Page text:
> out, though, this causes concurrency issues, and I guess it will
> increase the initial scan time due to the extra processing.

You don't need to explicitly lock the table -- just do it all inside a
transaction (assuming you don't mind restricting the DBI backend to ones
that support transactions):

begin work
select next_id from serial_values where table_name='track';
update serial_values set next_id=next_id+1 where table_name='track';
insert into tracks ($trackid,...)
commit work

That way you can at least have concurrent inserts going into different
tables (at least if the serial_values table has row locking).

--
John A. Tamplin jat (AT) jaet (DOT) org
770/436-5387 HOME 4116 Manson Ave
Smyrna, GA 30082-3723

Steve Baumgarten
2005-04-11, 12:34
John A. Tamplin wrote:

> begin work
> select next_id from serial_values where table_name='track';
> update serial_values set next_id=next_id+1 where table_name='track';
> insert into tracks ($trackid,...)
> commit work
>
> That way you can at least have concurrent inserts going into different
> tables (at least if the serial_values table has row locking).

You actually do need a table lock here, or at least you need to do the
update first in order to get an exclusive lock on the row -- there's a
race condition otherwise.

Here's why: if two processes each execute that code at exactly the same
time, each process will execute "begin work" and start a transaction;
then each will execute the "select next_id" statement and retrieve
exactly the same value from the row, as the select is a shared lock and
doesn't prevent other processes from reading the data.

So now you have two processes each with the same ID in memory, but each
thinking that it has a unique ID. No good.

Process B will then wait until process A has committed its transaction
and then go ahead and finish its own, with the result you'll get a
duplicate key error on the insert into the tracks table.

The other way to do this is to do the update first, then the insert,
then select the value, then commit the transaction. That avoids the race
condition and ensures that each process has a unique ID returned to it
from the select:

begin tran
update serial_values
set next_id = next_id + 1 where table_name = 'track'
insert into tracks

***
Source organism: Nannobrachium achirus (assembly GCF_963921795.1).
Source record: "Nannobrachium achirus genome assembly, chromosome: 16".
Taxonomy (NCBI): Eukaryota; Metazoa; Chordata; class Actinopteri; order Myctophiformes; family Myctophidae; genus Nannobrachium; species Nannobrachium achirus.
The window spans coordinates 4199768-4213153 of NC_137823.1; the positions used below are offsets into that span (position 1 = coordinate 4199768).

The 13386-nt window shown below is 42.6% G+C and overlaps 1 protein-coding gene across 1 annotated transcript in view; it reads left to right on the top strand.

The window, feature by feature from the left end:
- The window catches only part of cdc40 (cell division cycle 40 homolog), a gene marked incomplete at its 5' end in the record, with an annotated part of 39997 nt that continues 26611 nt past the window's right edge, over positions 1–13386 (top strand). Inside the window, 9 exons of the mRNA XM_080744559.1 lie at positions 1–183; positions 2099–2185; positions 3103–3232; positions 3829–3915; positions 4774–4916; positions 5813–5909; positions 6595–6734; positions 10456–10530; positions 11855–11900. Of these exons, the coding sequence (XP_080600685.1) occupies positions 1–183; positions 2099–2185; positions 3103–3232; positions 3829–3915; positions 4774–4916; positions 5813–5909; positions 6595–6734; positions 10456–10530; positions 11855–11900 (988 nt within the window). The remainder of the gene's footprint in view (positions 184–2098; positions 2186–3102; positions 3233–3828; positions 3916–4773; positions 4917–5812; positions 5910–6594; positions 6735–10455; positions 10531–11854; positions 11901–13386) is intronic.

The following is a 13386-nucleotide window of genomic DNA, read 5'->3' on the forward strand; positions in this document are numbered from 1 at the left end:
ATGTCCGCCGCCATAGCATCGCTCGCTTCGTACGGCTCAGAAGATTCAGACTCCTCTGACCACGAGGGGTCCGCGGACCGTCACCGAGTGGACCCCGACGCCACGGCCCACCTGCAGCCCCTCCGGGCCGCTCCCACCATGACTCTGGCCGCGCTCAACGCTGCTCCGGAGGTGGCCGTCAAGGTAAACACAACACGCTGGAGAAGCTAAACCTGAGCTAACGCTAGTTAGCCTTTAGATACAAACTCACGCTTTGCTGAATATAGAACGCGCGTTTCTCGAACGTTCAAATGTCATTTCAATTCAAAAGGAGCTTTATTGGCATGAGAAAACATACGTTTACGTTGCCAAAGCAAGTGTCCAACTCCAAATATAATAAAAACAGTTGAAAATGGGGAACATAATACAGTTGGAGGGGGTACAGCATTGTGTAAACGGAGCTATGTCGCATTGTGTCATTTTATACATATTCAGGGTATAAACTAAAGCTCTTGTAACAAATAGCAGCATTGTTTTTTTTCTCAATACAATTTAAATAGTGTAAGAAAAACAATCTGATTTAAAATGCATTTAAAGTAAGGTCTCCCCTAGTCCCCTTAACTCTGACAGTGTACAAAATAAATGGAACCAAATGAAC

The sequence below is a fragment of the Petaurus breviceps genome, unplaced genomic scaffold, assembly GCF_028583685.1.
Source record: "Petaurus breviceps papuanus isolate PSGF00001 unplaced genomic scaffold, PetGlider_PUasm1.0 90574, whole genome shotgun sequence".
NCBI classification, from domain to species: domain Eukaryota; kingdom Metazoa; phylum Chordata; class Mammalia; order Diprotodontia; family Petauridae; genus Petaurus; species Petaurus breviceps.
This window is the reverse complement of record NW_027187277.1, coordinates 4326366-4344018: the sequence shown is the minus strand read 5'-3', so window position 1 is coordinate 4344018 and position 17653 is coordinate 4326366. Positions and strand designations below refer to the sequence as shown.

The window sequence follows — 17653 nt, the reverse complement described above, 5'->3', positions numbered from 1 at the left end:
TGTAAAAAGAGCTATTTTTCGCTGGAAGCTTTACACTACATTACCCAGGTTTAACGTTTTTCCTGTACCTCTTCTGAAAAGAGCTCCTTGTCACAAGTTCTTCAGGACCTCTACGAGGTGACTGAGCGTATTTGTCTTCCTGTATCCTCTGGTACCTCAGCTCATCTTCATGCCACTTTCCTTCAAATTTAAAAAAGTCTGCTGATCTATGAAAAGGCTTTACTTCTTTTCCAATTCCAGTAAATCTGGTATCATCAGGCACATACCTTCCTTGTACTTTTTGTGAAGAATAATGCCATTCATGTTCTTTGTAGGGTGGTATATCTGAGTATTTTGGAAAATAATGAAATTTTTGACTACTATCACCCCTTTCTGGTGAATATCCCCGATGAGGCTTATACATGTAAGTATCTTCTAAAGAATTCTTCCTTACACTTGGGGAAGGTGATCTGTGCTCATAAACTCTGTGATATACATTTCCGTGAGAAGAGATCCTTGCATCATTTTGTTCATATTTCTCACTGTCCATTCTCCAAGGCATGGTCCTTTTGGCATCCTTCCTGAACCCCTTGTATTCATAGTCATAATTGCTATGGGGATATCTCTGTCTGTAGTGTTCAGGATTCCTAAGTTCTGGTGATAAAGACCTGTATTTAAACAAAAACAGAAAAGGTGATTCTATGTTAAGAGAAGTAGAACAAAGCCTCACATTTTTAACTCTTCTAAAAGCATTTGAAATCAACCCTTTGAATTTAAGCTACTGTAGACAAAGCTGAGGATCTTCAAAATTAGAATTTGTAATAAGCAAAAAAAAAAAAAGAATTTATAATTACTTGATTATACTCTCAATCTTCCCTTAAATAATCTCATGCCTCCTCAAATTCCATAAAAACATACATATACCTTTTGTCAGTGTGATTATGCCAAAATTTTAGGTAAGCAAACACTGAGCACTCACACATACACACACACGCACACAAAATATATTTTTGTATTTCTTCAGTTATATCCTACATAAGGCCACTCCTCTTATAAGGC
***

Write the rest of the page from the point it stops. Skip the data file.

select s.next_id, [...]
from serial_values s
where table_name = 'track'
select next_id
from serial_values where table_name = 'track'
commit

This works because the update statement places an exclusive lock on the
row immediately after beginning the transaction. Thus if two processes
are executing the code at exactly the same time, the second process will
wait right at that point for the first to commit. This allows the first
to do other things with the newly incremented value without fear that
another process will be able to sneak in and read/use the new value
behind its back.

(Of course this is all moot for a server environment where there's only
ever going to be one client that writes to the database, i.e., the
Slimserver. It's more just a general database programming point.)

SBB





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John A. Tamplin
2005-04-11, 13:52
On Mon, 11 Apr 2005, Steve Baumgarten wrote:

> You actually do need a table lock here, or at least you need to do the
> update first in order to get an exclusive lock on the row -- there's a
> race condition otherwise.

Sorry, I was being fast and loose with the example code. I actually do
a select ... for update of ... which places an exclusive lock on the row.
Of course, that may not be portable to all the DBI backends, but it worked
for all the ones I was using at the time and was encapsulated in one
place. Your update first mechanism works just as well and is probably
more portable.

--
John A. Tamplin jat (AT) jaet (DOT) org
770/436-5387 HOME 4116 Manson Ave
Smyrna, GA 30082-3723

Steve Baumgarten
2005-04-11, 14:14
John A. Tamplin wrote:

> Sorry, I was being fast and loose with the example code. I actually do
> a select ... for update of ... which places an exclusive lock on the row.
> Of course, that may not be portable to all the DBI backends, but it worked
> for all the ones I was using at the time and was encapsulated in one
> place. Your update first mechanism works just as well and is probably
> more portable.

No problem, I was just being pedantic (also, I did it the wrong way not
too long ago and actually did get bitten by the race condition, so I
figured I might save someone else the grief I went through).